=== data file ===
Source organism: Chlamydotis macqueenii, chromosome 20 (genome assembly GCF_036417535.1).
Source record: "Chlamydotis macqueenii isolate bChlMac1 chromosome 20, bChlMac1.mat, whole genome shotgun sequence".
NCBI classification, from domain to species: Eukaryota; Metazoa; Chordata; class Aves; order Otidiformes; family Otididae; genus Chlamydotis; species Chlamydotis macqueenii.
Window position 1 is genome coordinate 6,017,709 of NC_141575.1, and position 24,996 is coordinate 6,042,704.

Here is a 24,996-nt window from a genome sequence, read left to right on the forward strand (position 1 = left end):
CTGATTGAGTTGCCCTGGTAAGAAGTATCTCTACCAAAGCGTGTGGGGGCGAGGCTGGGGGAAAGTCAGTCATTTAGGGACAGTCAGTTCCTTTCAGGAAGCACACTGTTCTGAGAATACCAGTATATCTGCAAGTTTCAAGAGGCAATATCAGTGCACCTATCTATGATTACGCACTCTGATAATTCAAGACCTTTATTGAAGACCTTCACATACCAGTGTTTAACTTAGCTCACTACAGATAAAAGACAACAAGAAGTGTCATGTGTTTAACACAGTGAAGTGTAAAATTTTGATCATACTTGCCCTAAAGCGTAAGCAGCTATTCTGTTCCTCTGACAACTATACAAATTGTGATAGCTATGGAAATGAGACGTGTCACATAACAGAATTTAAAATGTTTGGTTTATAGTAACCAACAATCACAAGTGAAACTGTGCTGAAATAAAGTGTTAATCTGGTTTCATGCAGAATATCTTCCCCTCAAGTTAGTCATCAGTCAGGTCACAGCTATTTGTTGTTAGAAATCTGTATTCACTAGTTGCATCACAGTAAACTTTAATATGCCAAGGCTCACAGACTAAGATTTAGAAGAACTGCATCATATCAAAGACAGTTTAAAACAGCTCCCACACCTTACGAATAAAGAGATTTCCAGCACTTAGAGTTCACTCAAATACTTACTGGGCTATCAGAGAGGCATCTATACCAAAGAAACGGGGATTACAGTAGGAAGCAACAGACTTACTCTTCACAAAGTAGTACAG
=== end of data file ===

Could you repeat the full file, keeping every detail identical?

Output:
Source organism: Chlamydotis macqueenii, chromosome 20 (genome assembly GCF_036417535.1).
Source record: "Chlamydotis macqueenii isolate bChlMac1 chromosome 20, bChlMac1.mat, whole genome shotgun sequence".
NCBI classification, from domain to species: Eukaryota; Metazoa; Chordata; class Aves; order Otidiformes; family Otididae; genus Chlamydotis; species Chlamydotis macqueenii.
Window position 1 is genome coordinate 6,017,709 of NC_141575.1, and position 24,996 is coordinate 6,042,704.

Here is a 24,996-nt window from a genome sequence, read left to right on the forward strand (position 1 = left end):
CTGATTGAGTTGCCCTGGTAAGAAGTATCTCTACCAAAGCGTGTGGGGGCGAGGCTGGGGGAAAGTCAGTCATTTAGGGACAGTCAGTTCCTTTCAGGAAGCACACTGTTCTGAGAATACCAGTATATCTGCAAGTTTCAAGAGGCAATATCAGTGCACCTATCTATGATTACGCACTCTGATAATTCAAGACCTTTATTGAAGACCTTCACATACCAGTGTTTAACTTAGCTCACTACAGATAAAAGACAACAAGAAGTGTCATGTGTTTAACACAGTGAAGTGTAAAATTTTGATCATACTTGCCCTAAAGCGTAAGCAGCTATTCTGTTCCTCTGACAACTATACAAATTGTGATAGCTATGGAAATGAGACGTGTCACATAACAGAATTTAAAATGTTTGGTTTATAGTAACCAACAATCACAAGTGAAACTGTGCTGAAATAAAGTGTTAATCTGGTTTCATGCAGAATATCTTCCCCTCAAGTTAGTCATCAGTCAGGTCACAGCTATTTGTTGTTAGAAATCTGTATTCACTAGTTGCATCACAGTAAACTTTAATATGCCAAGGCTCACAGACTAAGATTTAGAAGAACTGCATCATATCAAAGACAGTTTAAAACAGCTCCCACACCTTACGAATAAAGAGATTTCCAGCACTTAGAGTTCACTCAAATACTTACTGGGCTATCAGAGAGGCATCTATACCAAAGAAACGGGGATTACAGTAGGAAGCAACAGACTTACTCTTCACAAAGTAGTACAG